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CAIR Releases Arabic Video Appeal on Anti-Islam Film Protests
(WASHINGTON, D.C., 9/15/12) -- The Council on American-Islamic Relations (CAIR) today released a video appeal in Arabic to those protesting an anti-Islam film, portions of which have been circulating on the Internet.
In the video, CAIR National Executive Director Nihad Awad tells viewers in the Middle East that ordinary Americans and the U.S. government should not be blamed for the religious hatred expressed in the film.
[NOTE: In 2011, Awad was included on the "Power 500" list compiled by Arabian Business Magazine. In 2009, he was recognized among the world's "500 Most Influential Muslims" by the Jordan-based Royal Islamic Strategic Studies Center.]
He explains that the low-quality production was designed to provoke religious sensitivities and to distract from the positive efforts being undertaken to improve newly-free societies in the wake of the Arab Spring.
Awad's appeal notes that the controversy over the film distracts from more important issues such as the struggle for freedom in Syria, the need for justice for the Palestinian people and ongoing killings of Muslims in Burma.
He quoted a verse in the Quran, Islam's revealed text, which states that no soul will carry the burdens of another and asked viewers to emulate Islam's Prophet Muhammad, who did not retaliate in kind to personal abuse. He also urged protesters to put their energies into rebuilding their societies.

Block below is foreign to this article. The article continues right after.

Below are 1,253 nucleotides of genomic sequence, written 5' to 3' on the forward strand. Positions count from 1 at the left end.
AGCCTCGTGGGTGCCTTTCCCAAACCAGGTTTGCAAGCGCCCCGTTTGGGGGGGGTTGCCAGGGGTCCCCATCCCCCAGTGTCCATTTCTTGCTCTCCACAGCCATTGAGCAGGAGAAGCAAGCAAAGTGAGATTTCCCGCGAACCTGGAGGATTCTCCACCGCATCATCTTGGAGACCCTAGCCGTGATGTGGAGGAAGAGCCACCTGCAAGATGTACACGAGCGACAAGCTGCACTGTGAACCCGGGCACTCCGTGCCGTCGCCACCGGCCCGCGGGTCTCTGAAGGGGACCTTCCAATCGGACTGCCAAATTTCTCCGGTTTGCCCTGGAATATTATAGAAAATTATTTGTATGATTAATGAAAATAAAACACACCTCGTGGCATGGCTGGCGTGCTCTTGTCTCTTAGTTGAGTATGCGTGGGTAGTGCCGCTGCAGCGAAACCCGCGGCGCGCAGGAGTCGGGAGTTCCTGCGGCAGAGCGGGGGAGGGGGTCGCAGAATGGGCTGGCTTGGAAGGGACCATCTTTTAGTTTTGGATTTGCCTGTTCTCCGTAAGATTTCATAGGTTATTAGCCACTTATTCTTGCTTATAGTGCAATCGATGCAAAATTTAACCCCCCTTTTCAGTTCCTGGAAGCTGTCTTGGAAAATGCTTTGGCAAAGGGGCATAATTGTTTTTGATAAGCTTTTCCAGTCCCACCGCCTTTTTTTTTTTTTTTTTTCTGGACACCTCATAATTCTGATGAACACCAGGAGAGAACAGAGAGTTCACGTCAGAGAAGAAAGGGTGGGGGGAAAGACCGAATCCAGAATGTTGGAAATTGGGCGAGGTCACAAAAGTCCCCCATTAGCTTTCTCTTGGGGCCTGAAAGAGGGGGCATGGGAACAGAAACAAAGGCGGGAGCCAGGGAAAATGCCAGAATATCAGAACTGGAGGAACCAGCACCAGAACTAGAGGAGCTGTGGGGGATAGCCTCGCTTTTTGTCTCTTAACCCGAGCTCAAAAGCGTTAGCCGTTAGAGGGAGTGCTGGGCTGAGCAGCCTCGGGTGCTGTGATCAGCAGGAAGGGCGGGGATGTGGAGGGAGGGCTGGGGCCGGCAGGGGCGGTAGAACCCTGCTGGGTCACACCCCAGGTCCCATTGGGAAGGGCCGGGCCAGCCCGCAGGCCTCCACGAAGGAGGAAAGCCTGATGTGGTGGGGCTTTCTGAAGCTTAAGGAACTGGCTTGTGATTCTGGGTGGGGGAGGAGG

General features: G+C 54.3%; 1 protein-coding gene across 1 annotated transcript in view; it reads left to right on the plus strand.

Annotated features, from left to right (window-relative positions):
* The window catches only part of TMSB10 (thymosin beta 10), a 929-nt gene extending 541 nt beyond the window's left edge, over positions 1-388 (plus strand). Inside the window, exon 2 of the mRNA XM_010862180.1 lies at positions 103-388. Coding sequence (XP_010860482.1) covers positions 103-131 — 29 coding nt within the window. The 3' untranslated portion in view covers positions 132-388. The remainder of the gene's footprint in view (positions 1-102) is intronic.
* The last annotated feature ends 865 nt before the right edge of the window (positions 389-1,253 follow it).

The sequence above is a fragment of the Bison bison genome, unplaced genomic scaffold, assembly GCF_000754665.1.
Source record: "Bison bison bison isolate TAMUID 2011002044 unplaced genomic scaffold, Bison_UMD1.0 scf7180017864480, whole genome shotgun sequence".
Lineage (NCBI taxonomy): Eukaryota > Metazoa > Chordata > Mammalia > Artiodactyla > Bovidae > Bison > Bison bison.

Watch the video here.
Awad's video appeal was filmed against a backdrop of a verse from the Quran, which states: "A goodly word (is) like a goodly tree, whose root is firmly fixed and its branches (reach) to the heavens." (14:24)
It ends with the recitation of a verse from the Quran: "You have indeed in the Messenger of God [Muhammad] a beautiful pattern (of conduct) for any one whose hope is in God and the Final Day, and who engages much in the Praise of God." (33:21)
Earlier this week, CAIR condemned the killings of American diplomats in Libya and said that extremists must not be allowed to control the political and religious discourse worldwide.
CAIR made that statement at a news conference on Capitol Hill in Washington, D.C., at which representatives of CAIR and other Muslim organizations condemned both the killings of the U.S. ambassador to Libya and three other diplomats in that nation and the attack on the American embassy in Egypt.
CAIR had previously called on Muslims in the Middle East to ignore the distribution of the "trashy" anti-Islam film that resulted in the attacks in Libya, Egypt and other nations throughout the Muslim world.
CAIR is America's largest Muslim civil liberties and advocacy organization. Its mission is to enhance the understanding of Islam, encourage dialogue, protect civil liberties, empower American Muslims, and build coalitions that promote justice and mutual understanding.
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CONTACT: CAIR National Communications Director Ibrahim Hooper, 202-744-7726, E-Mail: firstname.lastname@example.org
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